EL DORADO -- The town was definitely back in the atmosphere as musical acts like Train played to sold-out crowds at grand opening festivities for the $100 million Murphy Arts District.
The festival, which coincides with the 30th annual MusicFest began Thursday evening and continues through Sunday with more than 30 musical acts, a zip line and a downtown full of food and arts and crafts vendors. There was a constant buzz of excitement as crowds flowed through metal detectors into the six-block area in downtown El Dorado that was transformed into an entertainment district.
About $60 million has been spent for the first-phase of the project, which includes an 8,000-person capacity outdoor amphitheater, a farm-to-table upscale restaurant with a cabaret stage and a 2,500-seat indoor concert venue. A children's playscape will be completed before the second phase -- which will include the revival of the 1920s-era Rialto theater as a venue for plays, musical acts and movies, and the opening of an art gallery -- begins next year.
"The place was packed with such a diverse crowd," said Bob Tarren, Murphy Arts District's chief marketing officer. "Young and old. It was really amazing. Everybody was on their feet. The sound was great. It was a goosebump kind of moment because it was real. It was finally real."
El Dorado's award-winning historic downtown was barricaded off Friday morning to hold musical stages and vendor tents that were lined up in front of sidewalks. Traffic to the square was bumper to bumper as parking lots filled up.
The gates opened Thursday at 6:30 p.m., an hour and a half before Natasha Bedingfield took the stage. While most people stood in a line that snaked around the new Griffin Music Hall as they were guided through the double doors into the concert venue, several roamed the district, checking out the amphitheater, the temporary children's play area or eating at the Griffin Restaurant.
"They took a concept from nothing and now this," said Sallie Barron of El Dorado as she swept her arms wide to take in the arts district. "This is very exciting. This is going to really rejuvenate El Dorado. I just think it's a wonderful concept to have this, bringing in acts that don't normally come down this far south. This is the first time I've seen it. They've just done a beautiful job."
Standing behind the Griffin Music Hall, reading an informational sign on the district, Terry Kilby, an El Dorado native who now lives in Hot Springs, widened his eyes and shook his head back and forth in disbelief.
"I didn't really expect this. When I was walking in ...," he said, pausing to point at the Griffin Restaurant.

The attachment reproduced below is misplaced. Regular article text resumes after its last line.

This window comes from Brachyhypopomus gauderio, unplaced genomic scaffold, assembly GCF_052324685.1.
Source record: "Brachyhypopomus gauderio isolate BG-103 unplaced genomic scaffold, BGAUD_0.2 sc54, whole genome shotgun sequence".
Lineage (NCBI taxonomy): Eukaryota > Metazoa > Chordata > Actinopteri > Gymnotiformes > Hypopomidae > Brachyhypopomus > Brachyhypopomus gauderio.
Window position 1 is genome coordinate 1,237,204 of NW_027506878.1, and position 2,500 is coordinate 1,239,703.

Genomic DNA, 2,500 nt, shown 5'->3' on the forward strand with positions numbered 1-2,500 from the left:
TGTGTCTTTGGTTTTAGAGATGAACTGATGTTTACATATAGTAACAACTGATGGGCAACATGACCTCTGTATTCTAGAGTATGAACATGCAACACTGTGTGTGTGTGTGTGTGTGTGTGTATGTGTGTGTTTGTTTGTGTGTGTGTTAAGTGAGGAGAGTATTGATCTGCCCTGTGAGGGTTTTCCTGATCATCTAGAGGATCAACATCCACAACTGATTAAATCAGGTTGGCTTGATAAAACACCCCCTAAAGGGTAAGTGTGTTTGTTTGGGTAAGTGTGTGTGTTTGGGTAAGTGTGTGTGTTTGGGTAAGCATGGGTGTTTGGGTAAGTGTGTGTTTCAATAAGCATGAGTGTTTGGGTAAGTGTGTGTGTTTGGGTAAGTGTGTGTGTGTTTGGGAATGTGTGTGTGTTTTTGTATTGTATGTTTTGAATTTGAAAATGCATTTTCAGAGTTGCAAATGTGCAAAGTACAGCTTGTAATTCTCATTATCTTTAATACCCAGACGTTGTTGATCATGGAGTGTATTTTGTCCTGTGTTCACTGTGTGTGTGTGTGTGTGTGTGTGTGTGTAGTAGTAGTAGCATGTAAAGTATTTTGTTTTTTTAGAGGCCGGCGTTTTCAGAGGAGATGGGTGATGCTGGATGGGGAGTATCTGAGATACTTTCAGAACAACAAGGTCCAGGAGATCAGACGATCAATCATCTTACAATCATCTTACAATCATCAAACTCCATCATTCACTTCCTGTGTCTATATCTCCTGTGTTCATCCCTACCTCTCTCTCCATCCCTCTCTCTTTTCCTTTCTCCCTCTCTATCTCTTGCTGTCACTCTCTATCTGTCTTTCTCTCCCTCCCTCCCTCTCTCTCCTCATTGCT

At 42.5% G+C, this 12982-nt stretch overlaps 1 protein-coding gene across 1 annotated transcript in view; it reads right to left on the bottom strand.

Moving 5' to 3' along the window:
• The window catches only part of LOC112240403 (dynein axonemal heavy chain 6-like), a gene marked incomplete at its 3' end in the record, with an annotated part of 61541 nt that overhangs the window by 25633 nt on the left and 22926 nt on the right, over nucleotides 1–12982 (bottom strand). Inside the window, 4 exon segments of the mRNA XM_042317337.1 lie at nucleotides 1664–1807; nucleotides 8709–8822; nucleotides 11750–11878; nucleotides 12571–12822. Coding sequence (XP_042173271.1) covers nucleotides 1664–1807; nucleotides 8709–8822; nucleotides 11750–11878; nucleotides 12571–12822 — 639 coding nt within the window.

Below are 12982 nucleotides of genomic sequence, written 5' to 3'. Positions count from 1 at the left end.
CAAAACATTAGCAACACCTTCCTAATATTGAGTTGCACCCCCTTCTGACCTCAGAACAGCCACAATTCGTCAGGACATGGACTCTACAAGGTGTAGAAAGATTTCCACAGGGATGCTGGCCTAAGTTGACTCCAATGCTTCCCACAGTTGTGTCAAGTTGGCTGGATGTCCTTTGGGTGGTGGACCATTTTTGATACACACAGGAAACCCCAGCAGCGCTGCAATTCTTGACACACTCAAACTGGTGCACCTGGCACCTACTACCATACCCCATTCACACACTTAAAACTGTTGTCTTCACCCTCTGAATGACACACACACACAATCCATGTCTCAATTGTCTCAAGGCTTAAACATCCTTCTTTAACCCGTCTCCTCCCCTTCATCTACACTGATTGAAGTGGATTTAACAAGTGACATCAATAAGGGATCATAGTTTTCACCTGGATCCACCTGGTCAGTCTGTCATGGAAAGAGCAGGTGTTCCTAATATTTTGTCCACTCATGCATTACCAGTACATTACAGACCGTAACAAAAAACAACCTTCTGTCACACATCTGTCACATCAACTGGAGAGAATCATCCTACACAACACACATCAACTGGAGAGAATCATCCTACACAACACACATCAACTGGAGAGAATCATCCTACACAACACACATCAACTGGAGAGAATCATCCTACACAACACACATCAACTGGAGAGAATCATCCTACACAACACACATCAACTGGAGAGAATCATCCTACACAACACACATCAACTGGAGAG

"I remember Griffin being the glass company and I remember seeing pictures of it back when it was a car lot."
Lainey Jordan, 9, of Fordyce spent her time before the concerts at the empty amphitheater, skipping across a patch of green artificial turf to a meandering sidewalk.
She was waiting to see Train's performance.
"This is one of my favorite things," Lainey exclaimed. "It's amazing!"
Her mother, Andrea Jordan, laughed.
"I might have had a little influence on that," she said. "We're just glad to have something so close to home."
Mike Meadows said he was skeptical when he toured the area two weeks ago while it was still under construction.
"The streets were not paved. This was wide open," he said, pointing to the amphitheater field of green. "Everyone is hoping this will be a big boost for, well, all of Union County."
Linda Sinclair of Magnolia was sitting on a bench waiting for a friend as she looked out over the artificial turf.
She only had one complaint: lawn chairs were permitted only if they were 9 inches from the ground or shorter, like beach chairs that sit at sand level.
"I have a bum knee. They didn't post that until it was too late," Sinclair said. "The only thing I'm figuring is that I'm going to have to get me some knee pads and crawl into the chair. There was another woman a little older than me who said she's going to have to roll into hers."
Sinclair's face crinkled in laughter, then grew serious.
"Oh my God. It's going to skyrocket El Dorado," she said. "Magnolia, I think, is taking the hint. They're supposed to be putting in a water slide and everything over there. Rumor has it that the reason they're doing it is because of all this stuff going up."
Griffin Restaurant assistant manager Labryant Crew said the crowd was "booming the walls out."
"We have people bouncing around. Our servers are flying here and there. We've got drinks going out the wazoo," he said. "Everything is great. We can hardly catch up."
Bekah Mitchell, administrative assistant with the Murphy Arts District, said younger people will flock to the district.
"I'm 26. This is going to bring a whole new dynamic to the music industry and the art industry that young people love, too," Mitchell said. "I'm really excited. To watch it start to come to pass beyond the doubt of anyone, it's rewarding. Rewarding is an understatement."
Train frontman Patrick Monahan performs in El Dorado on Thursday.
Mary Heather Hickman plays with her band Mary Heather and the Sinners, from Fayetteville, during one of several concerts Friday at the El Dorado music festival.
A Section on 09/30/2017